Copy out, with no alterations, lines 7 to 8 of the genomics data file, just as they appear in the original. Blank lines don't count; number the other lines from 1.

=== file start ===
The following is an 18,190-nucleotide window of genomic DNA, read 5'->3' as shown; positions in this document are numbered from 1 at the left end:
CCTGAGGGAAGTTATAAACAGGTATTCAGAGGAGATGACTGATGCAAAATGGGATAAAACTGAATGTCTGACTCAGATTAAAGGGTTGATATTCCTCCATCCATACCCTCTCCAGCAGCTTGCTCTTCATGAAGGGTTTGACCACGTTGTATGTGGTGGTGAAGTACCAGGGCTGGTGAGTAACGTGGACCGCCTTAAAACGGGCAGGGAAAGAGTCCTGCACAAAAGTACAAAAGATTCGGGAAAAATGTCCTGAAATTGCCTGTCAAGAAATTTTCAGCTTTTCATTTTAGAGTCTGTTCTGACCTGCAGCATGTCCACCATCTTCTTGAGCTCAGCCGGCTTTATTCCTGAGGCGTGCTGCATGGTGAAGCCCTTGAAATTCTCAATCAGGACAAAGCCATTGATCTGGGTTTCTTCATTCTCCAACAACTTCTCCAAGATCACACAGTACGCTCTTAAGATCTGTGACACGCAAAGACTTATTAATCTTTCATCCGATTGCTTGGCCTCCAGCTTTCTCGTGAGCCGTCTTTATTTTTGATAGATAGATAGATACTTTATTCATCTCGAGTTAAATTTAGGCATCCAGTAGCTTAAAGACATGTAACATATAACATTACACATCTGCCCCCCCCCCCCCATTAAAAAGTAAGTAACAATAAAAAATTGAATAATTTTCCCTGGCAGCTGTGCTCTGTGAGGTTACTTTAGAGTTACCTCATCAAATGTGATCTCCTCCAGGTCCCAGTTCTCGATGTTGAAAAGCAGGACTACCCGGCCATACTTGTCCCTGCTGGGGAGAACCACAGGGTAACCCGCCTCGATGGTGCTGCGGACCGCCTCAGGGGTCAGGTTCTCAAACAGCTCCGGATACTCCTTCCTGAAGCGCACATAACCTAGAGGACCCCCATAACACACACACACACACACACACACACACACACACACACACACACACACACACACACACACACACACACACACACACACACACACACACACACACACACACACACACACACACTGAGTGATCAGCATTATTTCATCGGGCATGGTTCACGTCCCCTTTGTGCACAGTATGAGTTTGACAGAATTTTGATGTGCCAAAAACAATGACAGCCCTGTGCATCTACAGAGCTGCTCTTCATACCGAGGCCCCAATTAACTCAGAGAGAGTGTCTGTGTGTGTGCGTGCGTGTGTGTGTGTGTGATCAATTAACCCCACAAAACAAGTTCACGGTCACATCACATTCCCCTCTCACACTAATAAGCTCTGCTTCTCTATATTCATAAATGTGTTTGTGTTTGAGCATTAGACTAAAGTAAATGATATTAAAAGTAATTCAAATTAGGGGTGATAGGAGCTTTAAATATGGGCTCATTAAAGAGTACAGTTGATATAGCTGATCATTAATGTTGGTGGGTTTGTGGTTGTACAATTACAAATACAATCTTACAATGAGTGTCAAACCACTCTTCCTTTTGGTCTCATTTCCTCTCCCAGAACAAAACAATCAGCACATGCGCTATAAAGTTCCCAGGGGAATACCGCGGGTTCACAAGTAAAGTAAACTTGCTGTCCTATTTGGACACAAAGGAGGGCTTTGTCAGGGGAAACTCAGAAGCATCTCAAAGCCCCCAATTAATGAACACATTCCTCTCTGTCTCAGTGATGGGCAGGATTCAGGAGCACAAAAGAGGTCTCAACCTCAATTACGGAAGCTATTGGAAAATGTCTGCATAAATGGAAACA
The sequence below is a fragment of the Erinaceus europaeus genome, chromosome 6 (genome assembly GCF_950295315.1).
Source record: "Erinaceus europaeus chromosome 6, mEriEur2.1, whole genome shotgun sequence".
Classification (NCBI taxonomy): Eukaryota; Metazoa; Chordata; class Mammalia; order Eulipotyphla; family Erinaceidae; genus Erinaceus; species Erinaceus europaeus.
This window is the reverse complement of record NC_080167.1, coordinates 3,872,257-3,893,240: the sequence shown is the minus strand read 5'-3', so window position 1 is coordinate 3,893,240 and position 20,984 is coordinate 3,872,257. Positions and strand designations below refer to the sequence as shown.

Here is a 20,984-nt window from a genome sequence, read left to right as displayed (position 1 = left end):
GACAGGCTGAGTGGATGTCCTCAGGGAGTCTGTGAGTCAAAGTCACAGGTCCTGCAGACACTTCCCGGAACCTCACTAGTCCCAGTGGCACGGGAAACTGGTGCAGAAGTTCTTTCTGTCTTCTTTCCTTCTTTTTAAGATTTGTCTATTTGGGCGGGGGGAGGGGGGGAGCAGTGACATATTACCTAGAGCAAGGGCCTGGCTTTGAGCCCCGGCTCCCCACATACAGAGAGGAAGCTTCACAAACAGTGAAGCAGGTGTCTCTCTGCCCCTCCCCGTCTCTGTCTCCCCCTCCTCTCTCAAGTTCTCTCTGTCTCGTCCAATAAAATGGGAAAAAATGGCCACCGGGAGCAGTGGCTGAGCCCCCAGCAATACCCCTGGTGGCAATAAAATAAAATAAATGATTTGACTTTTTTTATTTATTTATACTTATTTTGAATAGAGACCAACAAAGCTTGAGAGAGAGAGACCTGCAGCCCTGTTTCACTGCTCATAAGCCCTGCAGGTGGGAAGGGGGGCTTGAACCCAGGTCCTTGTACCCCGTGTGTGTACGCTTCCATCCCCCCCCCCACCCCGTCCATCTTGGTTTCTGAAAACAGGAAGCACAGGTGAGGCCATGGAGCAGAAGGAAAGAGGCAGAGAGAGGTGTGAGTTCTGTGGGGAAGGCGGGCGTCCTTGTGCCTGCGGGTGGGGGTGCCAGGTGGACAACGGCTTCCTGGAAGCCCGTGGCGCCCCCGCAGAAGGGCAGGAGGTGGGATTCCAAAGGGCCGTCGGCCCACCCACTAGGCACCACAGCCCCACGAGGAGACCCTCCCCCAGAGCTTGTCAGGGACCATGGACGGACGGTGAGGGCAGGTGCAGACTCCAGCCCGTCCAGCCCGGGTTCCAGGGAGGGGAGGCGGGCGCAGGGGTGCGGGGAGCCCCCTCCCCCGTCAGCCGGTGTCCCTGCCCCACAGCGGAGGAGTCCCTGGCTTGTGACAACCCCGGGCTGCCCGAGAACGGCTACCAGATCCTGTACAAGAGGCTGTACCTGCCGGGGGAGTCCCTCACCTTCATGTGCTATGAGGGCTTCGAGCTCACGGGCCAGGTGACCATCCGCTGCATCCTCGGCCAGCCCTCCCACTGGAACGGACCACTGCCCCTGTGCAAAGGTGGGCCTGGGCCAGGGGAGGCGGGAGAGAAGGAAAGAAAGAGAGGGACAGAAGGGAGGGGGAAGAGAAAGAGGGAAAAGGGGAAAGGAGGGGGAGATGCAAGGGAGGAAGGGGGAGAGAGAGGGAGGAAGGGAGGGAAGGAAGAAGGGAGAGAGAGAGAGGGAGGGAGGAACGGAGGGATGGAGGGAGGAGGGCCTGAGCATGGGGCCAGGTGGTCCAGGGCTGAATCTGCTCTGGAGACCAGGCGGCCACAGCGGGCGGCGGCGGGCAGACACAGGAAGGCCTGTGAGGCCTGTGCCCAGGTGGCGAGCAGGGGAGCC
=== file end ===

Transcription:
Here is a 20,984-nt window from a genome sequence, read left to right as displayed (position 1 = left end):
GACAGGCTGAGTGGATGTCCTCAGGGAGTCTGTGAGTCAAAGTCACAGGTCCTGCAGACACTTCCCGGAACCTCACTAGTCCCAGTGGCACGGGAAACTGGTGCAGAAGTTCTTTCTGTCTTCTTTCCTTCTTTTTAAGATTTGTCTATTTGGGCGGGGGGAGGGGGGGAGCAGTGACATATTACCTAGAGCAAGGGCCTGGCTTTGAGCCCCGGCTCCCCACATACAGAGAGGAAGCTTCACAAACAGTGAAGCAGGTGTCTCTCTGCCCCTCCCCGTCTCTGTCTCCCCCTCCTCTCTCAAGTTCTCTCTGTCTCGTCCAATAAAATGGGAAAAAATGGCCACCGGGAGCAGTGGCTGAGCCCCCAGCAATACCCCTGGTGGCAATAAAATAAAATAAATGATTTGACTTTTTTTATTTATTTATACTTATTTTGAATAGAGACCAACAAAGCTTGAGAGAGAGAGACCTGCAGCCCTGTTTCACTGCTCATAAGCCCTGCAGGTGGGAAGGGGGGCTTGAACCCAGGTCCTTGTACCCCGTGTGTGTACGCTTCCATCCCCCCCCCCACCCCGTCCATCTTGGTTTCTGAAAACAGGAAGCACAGGTGAGGCCATGGAGCAGAAGGAAAGAGGCAGAGAGAGGTGTGAGTTCTGTGGGGAAGGCGGGCGTCCTTGTGCCTGCGGGTGGGGGTGCCAGGTGGACAACGGCTTCCTGGAAGCCCGTGGCGCCCCCGCAGAAGGGCAGGAGGTGGGATTCCAAAGGGCCGTCGGCCCACCCACTAGGCACCACAGCCCCACGAGGAGACCCTCCCCCAGAGCTTGTCAGGGACCATGGACGGACGGTGAGGGCAGGTGCAGACTCCAGCCCGTCCAGCCCGGGTTCCAGGGAGGGGAGGCGGGCGCAGGGGTGCGGGGAGCCCCCTCCCCCGTCAGCCGGTGTCCCTGCCCCACAGCGGAGGAGTCCCTGGCTTGTGACAACCCCGGGCTGCCCGAGAACGGCTACCAGATCCTGTACAAGAGGCTGTACCTGCCGGGGGAGTCCCTCACCTTCATGTGCTATGAGGGCTTCGAGCTCACGGGCCAGGTGACCATCCGCTGCATCCTCGGCCAGCCCTCCCACTGGAACGGACCACTGCCCCTGTGCAAAGGTGGGCCTGGGCCAGGGGAGGCGGGAGAGAAGGAAAGAAAGAGAGGGACAGAAGGGAGGGGGAAGAGAAAGAGGGAAAAGGGGAAAGGAGGGGGAGATGCAAGGGAGGAAGGGGGAGAGAGAGGGAGGAAGGGAGGGAAGGAAGAAGGGAGAGAGAGAGAGGGAGGGAGGAACGGAGGGATGGAGGGAGGAGGGCCTGAGCATGGGGCCAGGTGGTCCAGGGCTGAATCTGCTCTGGAGACCAGGCGGCCACAGCGGGCGGCGGCGGGCAGACACAGGAAGGCCTGTGAGGCCTGTGCCCAGGTGGCGAGCAGGGGAGCC